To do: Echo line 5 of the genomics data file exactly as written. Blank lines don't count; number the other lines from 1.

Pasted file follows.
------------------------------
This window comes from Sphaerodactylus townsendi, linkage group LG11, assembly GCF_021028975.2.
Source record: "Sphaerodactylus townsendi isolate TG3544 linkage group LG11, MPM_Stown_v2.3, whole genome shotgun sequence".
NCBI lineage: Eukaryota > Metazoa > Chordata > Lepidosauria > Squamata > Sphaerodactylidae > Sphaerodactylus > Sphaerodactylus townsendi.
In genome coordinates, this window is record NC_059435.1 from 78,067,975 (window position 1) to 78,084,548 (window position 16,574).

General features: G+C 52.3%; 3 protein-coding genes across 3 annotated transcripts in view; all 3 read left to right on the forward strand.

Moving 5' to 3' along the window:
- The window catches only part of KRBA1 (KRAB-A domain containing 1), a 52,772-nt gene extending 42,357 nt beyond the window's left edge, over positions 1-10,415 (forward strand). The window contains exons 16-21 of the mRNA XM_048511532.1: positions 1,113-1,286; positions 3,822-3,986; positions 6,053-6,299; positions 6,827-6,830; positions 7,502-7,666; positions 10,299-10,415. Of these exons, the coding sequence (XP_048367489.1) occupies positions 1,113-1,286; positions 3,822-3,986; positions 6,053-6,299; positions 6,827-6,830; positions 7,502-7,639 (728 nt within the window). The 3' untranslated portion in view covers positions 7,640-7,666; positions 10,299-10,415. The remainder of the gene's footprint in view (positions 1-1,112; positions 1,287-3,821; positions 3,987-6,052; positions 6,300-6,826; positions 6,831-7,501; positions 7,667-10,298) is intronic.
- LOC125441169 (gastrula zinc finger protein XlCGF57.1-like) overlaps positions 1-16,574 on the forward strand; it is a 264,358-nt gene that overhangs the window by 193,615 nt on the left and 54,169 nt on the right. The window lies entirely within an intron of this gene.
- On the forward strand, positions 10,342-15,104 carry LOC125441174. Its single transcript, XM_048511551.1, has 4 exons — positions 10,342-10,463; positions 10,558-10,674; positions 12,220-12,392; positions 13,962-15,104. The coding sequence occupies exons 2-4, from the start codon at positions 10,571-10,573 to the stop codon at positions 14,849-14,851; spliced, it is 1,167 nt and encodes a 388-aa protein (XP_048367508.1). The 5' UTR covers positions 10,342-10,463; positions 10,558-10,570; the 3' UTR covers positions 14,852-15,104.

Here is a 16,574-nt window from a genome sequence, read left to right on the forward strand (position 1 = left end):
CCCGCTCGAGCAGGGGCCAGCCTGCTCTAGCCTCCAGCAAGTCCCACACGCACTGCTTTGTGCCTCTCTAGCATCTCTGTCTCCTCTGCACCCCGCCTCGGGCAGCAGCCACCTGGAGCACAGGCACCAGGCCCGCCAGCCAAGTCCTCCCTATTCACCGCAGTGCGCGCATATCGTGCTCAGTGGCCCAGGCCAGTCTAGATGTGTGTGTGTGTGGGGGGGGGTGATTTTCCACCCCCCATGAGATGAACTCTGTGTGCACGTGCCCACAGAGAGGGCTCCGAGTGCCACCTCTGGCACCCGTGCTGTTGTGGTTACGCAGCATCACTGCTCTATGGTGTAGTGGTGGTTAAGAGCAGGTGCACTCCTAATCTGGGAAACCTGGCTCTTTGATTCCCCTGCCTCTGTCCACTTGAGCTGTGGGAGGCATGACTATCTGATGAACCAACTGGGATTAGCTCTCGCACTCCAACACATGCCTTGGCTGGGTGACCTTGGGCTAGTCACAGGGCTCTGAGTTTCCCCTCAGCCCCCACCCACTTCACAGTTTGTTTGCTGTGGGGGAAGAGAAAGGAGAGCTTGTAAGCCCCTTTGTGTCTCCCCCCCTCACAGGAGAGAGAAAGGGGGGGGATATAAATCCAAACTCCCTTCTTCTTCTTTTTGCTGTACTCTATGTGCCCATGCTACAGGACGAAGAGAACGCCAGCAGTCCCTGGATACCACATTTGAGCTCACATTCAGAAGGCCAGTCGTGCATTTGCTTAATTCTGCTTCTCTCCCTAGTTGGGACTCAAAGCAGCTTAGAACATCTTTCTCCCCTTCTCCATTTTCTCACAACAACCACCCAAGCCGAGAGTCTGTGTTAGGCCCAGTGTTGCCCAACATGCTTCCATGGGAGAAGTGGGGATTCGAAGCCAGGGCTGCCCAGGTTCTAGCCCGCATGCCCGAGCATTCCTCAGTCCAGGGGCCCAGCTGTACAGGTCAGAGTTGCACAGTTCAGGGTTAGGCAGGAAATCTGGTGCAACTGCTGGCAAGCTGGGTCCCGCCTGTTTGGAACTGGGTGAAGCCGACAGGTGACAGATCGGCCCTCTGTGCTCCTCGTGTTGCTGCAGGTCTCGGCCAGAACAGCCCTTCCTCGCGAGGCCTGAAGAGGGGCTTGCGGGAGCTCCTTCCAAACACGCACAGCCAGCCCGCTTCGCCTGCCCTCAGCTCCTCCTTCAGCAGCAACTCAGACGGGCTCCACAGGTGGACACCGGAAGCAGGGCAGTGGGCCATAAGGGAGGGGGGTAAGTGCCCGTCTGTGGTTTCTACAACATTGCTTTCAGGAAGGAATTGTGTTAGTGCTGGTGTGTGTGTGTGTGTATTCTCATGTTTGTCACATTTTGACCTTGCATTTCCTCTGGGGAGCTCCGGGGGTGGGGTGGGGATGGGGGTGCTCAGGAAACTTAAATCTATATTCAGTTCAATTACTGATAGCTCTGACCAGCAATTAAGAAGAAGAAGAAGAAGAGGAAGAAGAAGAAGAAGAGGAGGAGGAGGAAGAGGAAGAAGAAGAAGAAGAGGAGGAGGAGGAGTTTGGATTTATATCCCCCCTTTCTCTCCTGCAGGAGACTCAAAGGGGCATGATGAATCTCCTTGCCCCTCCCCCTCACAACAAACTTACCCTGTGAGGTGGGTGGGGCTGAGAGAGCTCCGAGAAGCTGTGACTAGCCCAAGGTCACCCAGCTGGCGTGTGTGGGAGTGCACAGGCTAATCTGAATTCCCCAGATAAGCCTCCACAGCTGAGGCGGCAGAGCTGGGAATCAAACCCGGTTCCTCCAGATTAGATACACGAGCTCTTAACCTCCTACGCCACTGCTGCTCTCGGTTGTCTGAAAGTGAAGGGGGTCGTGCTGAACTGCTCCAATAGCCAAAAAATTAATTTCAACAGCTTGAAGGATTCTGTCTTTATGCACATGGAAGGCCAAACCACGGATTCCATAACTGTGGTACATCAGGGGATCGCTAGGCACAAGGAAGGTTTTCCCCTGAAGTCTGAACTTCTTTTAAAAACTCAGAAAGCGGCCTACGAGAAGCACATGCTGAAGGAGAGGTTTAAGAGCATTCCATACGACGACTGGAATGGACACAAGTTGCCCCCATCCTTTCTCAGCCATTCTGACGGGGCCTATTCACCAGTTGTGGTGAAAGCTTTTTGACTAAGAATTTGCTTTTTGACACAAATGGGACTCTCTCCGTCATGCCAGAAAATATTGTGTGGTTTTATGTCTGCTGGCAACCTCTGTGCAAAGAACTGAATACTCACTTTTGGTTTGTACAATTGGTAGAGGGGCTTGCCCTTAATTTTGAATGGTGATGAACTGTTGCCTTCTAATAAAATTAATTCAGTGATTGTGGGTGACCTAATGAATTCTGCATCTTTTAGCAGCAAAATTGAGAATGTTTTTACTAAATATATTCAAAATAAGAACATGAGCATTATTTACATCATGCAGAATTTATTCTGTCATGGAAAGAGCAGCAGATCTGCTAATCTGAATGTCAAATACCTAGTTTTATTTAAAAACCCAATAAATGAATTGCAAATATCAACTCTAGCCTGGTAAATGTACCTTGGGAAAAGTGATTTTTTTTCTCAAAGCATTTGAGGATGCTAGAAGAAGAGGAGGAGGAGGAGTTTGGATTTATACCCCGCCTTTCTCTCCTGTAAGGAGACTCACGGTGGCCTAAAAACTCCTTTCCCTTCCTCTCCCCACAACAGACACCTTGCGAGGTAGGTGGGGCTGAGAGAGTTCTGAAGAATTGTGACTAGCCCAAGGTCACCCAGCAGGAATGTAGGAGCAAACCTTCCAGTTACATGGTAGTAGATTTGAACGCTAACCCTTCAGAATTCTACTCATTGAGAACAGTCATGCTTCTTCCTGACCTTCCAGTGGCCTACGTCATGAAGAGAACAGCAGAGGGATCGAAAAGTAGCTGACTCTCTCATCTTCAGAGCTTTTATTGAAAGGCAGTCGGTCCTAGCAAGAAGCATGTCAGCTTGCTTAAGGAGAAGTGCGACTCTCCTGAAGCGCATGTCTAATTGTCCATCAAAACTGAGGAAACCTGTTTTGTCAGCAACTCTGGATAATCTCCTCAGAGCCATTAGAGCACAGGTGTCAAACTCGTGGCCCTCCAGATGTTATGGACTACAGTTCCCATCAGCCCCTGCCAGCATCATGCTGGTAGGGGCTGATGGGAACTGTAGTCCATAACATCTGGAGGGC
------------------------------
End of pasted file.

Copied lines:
General features: G+C 52.3%; 3 protein-coding genes across 3 annotated transcripts in view; all 3 read left to right on the forward strand.